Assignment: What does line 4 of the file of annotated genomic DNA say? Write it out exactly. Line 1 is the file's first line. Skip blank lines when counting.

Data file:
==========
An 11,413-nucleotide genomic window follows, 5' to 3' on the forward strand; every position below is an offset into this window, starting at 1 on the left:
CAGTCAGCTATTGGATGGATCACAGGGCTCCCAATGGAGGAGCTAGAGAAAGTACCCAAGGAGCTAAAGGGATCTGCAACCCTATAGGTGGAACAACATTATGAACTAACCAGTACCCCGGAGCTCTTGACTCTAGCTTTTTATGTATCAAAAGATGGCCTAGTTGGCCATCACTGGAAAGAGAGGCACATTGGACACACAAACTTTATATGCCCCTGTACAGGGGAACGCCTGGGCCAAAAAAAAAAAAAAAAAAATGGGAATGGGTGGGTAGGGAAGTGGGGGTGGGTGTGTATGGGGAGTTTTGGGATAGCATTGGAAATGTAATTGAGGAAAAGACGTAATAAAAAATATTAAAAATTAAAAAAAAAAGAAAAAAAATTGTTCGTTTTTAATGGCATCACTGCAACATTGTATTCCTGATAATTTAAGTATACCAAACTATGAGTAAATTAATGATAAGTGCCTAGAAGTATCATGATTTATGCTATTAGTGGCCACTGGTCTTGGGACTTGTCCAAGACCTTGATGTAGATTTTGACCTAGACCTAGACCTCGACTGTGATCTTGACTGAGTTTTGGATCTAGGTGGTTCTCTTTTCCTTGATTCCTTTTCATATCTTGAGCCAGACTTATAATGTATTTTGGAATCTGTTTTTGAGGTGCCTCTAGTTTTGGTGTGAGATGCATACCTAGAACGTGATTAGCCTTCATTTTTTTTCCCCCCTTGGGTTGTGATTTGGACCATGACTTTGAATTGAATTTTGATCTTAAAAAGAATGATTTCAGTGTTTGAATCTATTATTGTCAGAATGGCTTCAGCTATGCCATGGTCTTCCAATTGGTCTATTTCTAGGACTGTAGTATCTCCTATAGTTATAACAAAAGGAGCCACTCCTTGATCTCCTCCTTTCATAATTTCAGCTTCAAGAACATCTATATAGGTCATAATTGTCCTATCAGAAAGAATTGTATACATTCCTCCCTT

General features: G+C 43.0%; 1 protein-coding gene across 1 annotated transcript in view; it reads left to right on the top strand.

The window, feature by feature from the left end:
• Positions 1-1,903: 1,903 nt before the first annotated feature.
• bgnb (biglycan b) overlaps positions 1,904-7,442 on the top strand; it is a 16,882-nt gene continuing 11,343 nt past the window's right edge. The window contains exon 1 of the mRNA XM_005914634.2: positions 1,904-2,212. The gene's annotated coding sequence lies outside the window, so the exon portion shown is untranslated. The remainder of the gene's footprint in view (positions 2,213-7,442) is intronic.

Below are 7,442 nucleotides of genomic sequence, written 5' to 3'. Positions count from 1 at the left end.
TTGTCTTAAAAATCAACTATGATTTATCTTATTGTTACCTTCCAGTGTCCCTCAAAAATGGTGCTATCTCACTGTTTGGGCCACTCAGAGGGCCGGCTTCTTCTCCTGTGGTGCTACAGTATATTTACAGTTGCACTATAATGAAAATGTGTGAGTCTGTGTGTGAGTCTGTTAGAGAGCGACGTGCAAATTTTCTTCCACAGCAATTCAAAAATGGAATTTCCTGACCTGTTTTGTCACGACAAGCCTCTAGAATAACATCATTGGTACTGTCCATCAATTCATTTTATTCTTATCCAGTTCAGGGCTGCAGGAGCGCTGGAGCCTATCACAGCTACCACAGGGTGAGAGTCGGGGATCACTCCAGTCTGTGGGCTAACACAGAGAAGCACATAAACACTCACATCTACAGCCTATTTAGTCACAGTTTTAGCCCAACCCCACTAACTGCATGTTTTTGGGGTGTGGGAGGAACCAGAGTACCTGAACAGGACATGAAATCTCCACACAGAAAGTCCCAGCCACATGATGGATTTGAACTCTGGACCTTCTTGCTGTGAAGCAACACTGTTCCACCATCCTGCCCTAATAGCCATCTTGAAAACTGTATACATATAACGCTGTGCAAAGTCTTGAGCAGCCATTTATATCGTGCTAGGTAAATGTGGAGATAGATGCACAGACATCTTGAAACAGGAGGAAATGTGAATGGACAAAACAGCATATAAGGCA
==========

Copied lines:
The window, feature by feature from the left end: